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There is no way to completely stop root from reading or modifying a file or directory. root can do those things even without any permissions and ACLs can be modified and removed by root. This would also be the case if permissions did stop root from reading or modifying the the file because root could just change the permissions or ownership. The file could ...


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No. Traditionally root is all-powerful, can read/write whatever she likes, regardless of permissions. That is the whole point: be omnipotent as the "owner" of the system. There are ways using non-Unix permission models (like SELinux) to divide up permissions, but that isn't "Unix" per se.


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I've made an ugly script to somewhat emulate gksudo tested on Fedora 31 works with Alt+F2 Usage ~$ wsudo [cmd] (default is gnome-terminal) code Place the following code in /usr/local/bin/wsudo. You also need to install the gtkdialog package #!/bin/bash [ -z $GTKDIALOG ] && GTKDIALOG=gtkdialog MAIN_DIALOG=' <window> <hbox> &...


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Answering the question as asked (others have commented about if this is desirable). Change the ~root/.ssh/authorized_keys to prepend environment="RUSER=Chris" before Chris's key, environment="RUSER=Pete" before Pete's key and so on. Lines should look something like environment="RUSER=Pete" ssh-rsa AAAAB[snipped] pete@somewhere Edit the sshd config file (...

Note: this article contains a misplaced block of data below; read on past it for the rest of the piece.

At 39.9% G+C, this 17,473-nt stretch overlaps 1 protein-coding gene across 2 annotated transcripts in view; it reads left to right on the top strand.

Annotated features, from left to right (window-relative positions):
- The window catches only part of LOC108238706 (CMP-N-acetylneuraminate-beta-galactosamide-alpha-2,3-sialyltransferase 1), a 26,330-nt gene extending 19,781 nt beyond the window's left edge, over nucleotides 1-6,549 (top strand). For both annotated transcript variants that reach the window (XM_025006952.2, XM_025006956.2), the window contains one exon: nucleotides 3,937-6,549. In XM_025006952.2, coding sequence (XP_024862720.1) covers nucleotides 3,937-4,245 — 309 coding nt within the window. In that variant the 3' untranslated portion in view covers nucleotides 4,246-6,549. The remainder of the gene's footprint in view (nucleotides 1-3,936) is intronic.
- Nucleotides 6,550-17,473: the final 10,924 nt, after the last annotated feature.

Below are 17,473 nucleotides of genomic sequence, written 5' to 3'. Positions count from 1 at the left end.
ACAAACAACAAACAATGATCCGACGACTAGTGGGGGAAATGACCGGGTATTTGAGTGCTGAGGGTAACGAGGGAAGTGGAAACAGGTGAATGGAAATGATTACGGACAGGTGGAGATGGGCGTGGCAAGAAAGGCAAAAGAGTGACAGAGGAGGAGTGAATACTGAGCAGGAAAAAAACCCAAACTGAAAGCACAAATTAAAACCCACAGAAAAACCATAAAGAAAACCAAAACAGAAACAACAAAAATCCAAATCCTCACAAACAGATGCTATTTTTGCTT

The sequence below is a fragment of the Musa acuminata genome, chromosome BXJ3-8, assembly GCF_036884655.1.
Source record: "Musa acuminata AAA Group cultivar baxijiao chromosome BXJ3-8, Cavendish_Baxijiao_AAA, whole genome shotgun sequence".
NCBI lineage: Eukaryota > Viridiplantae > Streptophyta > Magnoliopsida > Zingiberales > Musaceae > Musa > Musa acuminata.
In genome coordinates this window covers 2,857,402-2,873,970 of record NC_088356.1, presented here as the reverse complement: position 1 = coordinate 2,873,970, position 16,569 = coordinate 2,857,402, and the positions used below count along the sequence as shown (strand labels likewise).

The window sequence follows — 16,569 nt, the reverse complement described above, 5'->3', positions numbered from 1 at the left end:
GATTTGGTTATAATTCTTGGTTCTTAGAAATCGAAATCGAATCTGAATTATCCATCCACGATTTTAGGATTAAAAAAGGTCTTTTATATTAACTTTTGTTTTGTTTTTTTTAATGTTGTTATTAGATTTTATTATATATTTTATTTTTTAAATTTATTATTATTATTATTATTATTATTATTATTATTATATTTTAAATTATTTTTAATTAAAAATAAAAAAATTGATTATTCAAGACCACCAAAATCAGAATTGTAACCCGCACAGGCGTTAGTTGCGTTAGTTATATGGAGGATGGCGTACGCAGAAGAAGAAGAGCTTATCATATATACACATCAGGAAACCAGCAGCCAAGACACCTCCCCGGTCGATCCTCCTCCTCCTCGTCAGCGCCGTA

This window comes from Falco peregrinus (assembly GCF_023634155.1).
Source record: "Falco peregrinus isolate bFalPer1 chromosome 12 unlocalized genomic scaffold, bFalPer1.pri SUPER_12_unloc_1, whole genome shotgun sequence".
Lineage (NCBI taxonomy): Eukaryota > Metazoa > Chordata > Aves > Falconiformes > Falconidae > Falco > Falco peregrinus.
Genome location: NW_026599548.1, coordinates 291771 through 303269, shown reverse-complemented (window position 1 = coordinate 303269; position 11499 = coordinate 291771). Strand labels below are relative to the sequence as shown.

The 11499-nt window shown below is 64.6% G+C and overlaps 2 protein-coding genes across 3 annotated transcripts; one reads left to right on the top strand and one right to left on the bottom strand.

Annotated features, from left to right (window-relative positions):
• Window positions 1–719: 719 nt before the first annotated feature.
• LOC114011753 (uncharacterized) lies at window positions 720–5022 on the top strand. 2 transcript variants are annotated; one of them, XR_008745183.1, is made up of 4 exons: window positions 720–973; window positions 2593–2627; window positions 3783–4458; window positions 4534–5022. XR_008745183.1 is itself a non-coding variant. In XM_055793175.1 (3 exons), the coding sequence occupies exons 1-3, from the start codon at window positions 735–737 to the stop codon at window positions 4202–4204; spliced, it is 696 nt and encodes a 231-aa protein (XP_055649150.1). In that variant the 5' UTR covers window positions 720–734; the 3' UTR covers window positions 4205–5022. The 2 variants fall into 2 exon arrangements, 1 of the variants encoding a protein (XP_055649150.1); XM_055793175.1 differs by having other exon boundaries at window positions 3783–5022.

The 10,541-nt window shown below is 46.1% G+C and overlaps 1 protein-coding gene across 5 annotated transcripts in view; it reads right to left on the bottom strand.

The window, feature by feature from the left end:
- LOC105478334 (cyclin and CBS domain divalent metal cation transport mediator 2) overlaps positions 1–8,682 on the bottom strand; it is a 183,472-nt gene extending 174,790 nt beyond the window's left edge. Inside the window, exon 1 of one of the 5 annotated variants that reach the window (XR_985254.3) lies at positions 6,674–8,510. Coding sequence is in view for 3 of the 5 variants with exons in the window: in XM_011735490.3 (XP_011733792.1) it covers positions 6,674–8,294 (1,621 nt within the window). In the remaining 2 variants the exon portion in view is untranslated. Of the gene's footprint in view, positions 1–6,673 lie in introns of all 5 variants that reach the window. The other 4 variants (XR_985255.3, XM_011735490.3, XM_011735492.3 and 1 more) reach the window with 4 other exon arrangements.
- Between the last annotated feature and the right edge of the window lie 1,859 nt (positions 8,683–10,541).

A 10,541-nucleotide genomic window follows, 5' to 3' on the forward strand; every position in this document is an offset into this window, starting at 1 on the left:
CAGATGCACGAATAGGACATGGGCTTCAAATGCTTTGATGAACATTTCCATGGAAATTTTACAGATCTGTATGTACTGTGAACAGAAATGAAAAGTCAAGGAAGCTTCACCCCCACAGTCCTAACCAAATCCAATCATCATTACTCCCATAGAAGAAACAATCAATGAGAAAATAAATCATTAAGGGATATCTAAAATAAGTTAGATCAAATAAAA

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If you're just restoring the tar to pull data out and/or investigate, you don't need to restore it in the same place it was on the original system. tar -C /path/to/restore/dir -xf /path/to/archive


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It may be due to him tar gzipping things like /proc/kcore (which is entire system memory) and other things in /proc and /dev. Which take no space in linux (as they are virtual FSes), and have 0 size when compressed, but when you untar them, they probably take one filesystem block each. I would suggest installing Windows linux subsystem. And using something ...


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You can end up in emergency mode if you botch fstab. It REQUIRES the root password to continue ... so it would be nice to know the root password, unless you've set it with passwd. You are in emergency mode. After logging in, type "journalctl -xb" to view system logs, "systemctl reboot" to reboot, "systemctl default" or ^D to try again to boot into default ...


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